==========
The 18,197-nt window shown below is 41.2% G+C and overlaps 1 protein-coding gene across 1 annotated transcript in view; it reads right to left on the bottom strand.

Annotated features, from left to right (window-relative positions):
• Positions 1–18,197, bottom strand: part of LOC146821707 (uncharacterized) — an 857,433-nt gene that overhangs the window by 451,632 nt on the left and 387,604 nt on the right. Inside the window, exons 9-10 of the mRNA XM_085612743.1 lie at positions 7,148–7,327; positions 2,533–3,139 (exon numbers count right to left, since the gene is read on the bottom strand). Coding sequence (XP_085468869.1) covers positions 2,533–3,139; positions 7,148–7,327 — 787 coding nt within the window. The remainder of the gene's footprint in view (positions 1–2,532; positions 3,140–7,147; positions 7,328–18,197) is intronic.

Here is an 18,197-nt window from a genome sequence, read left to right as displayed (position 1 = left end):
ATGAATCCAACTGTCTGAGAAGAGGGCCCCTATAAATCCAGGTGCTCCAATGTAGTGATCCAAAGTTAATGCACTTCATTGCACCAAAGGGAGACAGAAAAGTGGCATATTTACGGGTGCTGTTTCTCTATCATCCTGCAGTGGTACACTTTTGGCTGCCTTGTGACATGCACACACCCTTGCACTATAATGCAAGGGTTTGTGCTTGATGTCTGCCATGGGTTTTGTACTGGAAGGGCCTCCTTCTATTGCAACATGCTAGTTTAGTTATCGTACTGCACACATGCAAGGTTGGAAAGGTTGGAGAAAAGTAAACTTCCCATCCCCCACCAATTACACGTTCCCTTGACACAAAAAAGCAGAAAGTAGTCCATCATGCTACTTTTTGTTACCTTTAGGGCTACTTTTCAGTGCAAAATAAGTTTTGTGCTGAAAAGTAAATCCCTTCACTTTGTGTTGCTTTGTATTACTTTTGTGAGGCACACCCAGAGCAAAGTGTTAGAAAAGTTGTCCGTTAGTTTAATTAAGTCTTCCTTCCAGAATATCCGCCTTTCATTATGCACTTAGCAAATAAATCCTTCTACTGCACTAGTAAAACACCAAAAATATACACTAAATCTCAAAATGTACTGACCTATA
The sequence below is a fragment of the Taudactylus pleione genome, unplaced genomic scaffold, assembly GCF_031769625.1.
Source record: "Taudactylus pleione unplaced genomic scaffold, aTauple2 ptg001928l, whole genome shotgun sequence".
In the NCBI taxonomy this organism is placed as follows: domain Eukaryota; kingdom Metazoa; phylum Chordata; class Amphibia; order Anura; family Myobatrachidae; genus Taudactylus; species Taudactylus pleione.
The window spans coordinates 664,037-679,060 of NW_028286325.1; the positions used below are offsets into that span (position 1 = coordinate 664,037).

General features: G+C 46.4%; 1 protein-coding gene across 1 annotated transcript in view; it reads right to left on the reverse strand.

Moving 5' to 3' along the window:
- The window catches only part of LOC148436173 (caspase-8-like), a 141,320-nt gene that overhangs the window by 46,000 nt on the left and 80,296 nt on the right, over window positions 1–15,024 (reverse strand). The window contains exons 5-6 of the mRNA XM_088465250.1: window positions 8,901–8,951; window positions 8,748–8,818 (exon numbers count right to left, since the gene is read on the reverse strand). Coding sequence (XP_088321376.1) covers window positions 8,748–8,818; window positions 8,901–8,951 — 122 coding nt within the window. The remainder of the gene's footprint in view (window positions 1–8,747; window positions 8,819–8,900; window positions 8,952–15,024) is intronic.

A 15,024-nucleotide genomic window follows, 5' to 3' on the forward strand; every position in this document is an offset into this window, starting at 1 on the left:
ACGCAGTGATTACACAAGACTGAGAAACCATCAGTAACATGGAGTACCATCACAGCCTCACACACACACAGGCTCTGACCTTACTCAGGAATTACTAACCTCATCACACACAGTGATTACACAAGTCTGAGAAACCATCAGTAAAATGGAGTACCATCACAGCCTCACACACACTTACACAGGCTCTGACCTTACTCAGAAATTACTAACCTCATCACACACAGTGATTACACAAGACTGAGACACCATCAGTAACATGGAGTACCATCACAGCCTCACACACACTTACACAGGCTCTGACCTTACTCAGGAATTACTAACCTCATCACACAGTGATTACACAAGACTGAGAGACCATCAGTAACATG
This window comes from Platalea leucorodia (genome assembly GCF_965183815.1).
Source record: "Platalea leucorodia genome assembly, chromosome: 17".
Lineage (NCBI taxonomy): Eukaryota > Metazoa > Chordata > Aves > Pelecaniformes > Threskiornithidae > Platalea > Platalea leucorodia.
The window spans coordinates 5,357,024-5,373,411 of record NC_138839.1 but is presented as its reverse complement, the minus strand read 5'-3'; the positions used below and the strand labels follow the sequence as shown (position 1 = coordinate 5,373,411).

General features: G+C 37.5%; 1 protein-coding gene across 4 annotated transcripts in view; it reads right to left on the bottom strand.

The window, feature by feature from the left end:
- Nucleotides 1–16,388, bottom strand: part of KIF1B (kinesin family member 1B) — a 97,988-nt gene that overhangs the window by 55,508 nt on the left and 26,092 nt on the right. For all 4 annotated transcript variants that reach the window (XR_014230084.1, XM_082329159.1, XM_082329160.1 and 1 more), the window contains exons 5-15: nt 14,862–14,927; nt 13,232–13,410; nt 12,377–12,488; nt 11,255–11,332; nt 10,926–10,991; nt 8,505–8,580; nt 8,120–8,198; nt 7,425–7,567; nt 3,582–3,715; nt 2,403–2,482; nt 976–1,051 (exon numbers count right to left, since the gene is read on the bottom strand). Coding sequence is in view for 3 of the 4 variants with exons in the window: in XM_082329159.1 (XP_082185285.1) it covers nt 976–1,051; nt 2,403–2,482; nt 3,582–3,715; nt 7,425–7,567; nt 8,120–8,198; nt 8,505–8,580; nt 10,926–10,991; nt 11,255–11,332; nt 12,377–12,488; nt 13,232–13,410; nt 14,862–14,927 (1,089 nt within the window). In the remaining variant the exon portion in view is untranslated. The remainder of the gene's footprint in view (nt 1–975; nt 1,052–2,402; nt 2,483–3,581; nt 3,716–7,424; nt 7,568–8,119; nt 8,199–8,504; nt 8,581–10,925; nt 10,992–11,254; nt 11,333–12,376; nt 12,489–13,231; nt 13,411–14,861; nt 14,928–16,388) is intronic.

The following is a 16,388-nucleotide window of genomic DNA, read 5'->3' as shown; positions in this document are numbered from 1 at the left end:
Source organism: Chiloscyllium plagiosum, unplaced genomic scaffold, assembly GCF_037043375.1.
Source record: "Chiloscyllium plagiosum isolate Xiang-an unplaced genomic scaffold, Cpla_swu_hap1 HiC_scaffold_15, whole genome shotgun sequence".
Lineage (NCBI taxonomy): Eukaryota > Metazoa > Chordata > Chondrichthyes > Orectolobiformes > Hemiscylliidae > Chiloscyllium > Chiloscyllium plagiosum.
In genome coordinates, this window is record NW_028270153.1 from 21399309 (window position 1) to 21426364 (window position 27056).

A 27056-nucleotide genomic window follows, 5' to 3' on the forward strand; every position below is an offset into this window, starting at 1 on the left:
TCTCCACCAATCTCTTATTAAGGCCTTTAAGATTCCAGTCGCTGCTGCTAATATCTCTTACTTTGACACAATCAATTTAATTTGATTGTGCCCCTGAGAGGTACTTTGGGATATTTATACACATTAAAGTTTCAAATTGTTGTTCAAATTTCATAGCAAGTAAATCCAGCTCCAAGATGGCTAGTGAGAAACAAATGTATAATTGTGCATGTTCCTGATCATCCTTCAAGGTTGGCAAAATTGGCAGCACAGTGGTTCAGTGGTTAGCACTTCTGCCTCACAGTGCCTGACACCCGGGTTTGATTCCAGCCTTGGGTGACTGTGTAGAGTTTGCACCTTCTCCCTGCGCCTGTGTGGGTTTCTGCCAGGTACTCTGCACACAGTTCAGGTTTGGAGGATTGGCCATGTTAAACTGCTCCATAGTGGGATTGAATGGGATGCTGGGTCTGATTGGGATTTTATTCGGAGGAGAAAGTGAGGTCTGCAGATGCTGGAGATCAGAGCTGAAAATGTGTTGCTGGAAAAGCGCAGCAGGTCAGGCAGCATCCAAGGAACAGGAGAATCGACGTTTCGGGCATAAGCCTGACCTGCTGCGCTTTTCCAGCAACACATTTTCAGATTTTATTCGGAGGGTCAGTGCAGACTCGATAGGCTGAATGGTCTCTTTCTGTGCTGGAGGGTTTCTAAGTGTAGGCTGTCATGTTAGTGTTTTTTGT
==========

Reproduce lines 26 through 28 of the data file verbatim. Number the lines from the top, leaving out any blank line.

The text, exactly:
In genome coordinates, this window is record NW_028270153.1 from 21399309 (window position 1) to 21426364 (window position 27056).

A 27056-nucleotide genomic window follows, 5' to 3' on the forward strand; every position below is an offset into this window, starting at 1 on the left:
TCTCCACCAATCTCTTATTAAGGCCTTTAAGATTCCAGTCGCTGCTGCTAATATCTCTTACTTTGACACAATCAATTTAATTTGATTGTGCCCCTGAGAGGTACTTTGGGATATTTATACACATTAAAGTTTCAAATTGTTGTTCAAATTTCATAGCAAGTAAATCCAGCTCCAAGATGGCTAGTGAGAAACAAATGTATAATTGTGCATGTTCCTGATCATCCTTCAAGGTTGGCAAAATTGGCAGCACAGTGGTTCAGTGGTTAGCACTTCTGCCTCACAGTGCCTGACACCCGGGTTTGATTCCAGCCTTGGGTGACTGTGTAGAGTTTGCACCTTCTCCCTGCGCCTGTGTGGGTTTCTGCCAGGTACTCTGCACACAGTTCAGGTTTGGAGGATTGGCCATGTTAAACTGCTCCATAGTGGGATTGAATGGGATGCTGGGTCTGATTGGGATTTTATTCGGAGGAGAAAGTGAGGTCTGCAGATGCTGGAGATCAGAGCTGAAAATGTGTTGCTGGAAAAGCGCAGCAGGTCAGGCAGCATCCAAGGAACAGGAGAATCGACGTTTCGGGCATAAGCCTGACCTGCTGCGCTTTTCCAGCAACACATTTTCAGATTTTATTCGGAGGGTCAGTGCAGACTCGATAGGCTGAATGGTCTCTTTCTGTGCTGGAGGGTTTCTAAGTGTAGGCTGTCATGTTAGTGTTTTTTGT